I often wish it were possible to hybridize them into trees so I could have a poinsettia Christmas tree instead of the same old fir, spruce, or pine we usually put up. Poinsettias take me into the Christmas spirit more than any other thing I can think of. Back in the day, it was my toddlers with their wide-eyed amazement and wonder leading up to Christmas morning (they’re teens now, who seem almost lethargic with it all, but that’s fodder for another post).
I’m sure most of you know that the bright red, white, or pinkish leaves on poinsettias are actually specialized bracts, colored so beautifully for attracting pollinators (humans do that for us out of season, so there’s really no need for the leaves to be so dramatic). The flowers are located down in among the bracts, almost hidden, and resemble little olives; the tighter the “olive,” or bud, the longer you’ll have colorful bracts.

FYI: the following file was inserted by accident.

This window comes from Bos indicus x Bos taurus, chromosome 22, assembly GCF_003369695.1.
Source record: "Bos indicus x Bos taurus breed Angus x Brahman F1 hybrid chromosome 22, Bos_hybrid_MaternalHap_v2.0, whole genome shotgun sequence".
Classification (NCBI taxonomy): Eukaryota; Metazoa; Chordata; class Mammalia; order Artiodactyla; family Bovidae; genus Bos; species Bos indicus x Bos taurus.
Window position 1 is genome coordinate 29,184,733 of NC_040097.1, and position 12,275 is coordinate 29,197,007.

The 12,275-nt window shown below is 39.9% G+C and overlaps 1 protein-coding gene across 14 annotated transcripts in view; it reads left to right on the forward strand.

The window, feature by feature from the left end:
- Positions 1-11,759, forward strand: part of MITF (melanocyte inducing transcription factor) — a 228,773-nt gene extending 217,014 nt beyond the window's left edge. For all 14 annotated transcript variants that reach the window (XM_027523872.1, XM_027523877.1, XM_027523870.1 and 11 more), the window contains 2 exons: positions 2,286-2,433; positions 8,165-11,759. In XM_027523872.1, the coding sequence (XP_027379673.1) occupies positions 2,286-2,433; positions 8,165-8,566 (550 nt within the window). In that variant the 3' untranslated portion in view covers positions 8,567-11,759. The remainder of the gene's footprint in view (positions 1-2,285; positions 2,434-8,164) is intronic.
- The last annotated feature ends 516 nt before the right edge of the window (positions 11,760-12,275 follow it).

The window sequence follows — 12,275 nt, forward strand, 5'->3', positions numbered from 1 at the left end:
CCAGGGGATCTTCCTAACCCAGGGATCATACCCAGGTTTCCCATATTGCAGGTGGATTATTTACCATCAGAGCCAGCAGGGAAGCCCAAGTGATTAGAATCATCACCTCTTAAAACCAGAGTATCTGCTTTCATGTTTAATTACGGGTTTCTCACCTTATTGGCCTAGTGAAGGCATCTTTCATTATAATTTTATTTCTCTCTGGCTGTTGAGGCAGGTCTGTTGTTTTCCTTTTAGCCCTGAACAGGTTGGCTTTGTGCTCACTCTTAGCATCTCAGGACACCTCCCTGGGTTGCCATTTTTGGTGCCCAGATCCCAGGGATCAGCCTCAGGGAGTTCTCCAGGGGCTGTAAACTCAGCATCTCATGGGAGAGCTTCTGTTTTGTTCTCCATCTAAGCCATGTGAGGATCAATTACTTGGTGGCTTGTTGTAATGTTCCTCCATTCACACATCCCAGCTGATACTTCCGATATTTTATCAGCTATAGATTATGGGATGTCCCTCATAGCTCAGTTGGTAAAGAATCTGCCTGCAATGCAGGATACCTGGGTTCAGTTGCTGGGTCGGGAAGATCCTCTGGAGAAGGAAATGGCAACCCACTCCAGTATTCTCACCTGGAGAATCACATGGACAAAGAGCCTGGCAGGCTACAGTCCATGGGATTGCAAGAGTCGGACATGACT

You may have heard that poinsettias are poisonous, this isn’t all that factual. You’d have to eat something like a thousand bracts or so before you’d even get a tummy ache. When cut, stems seep a milky white sap that might irritate sensitive skin. The kitty in the above photo is around them a lot and seems not to mind, my guess is pets are not bothered by them either.
Perhaps you’ve noticed that I’ve not posted much about gardening lately. There’s a couple of reasons; one is that I write a weekly column for a local paper and like to mix it up here, the other you can find in the sentence under “The Write Gardener” in my header – “life in and out of the garden.”
It’s the Christmas season, I know you don’t need a reminder to (always) treat others with kindness, be happy with who you are, love your family, and your God, with all your heart, and if you ever hear of someone hybridizing a poinsettia tree, please let me know.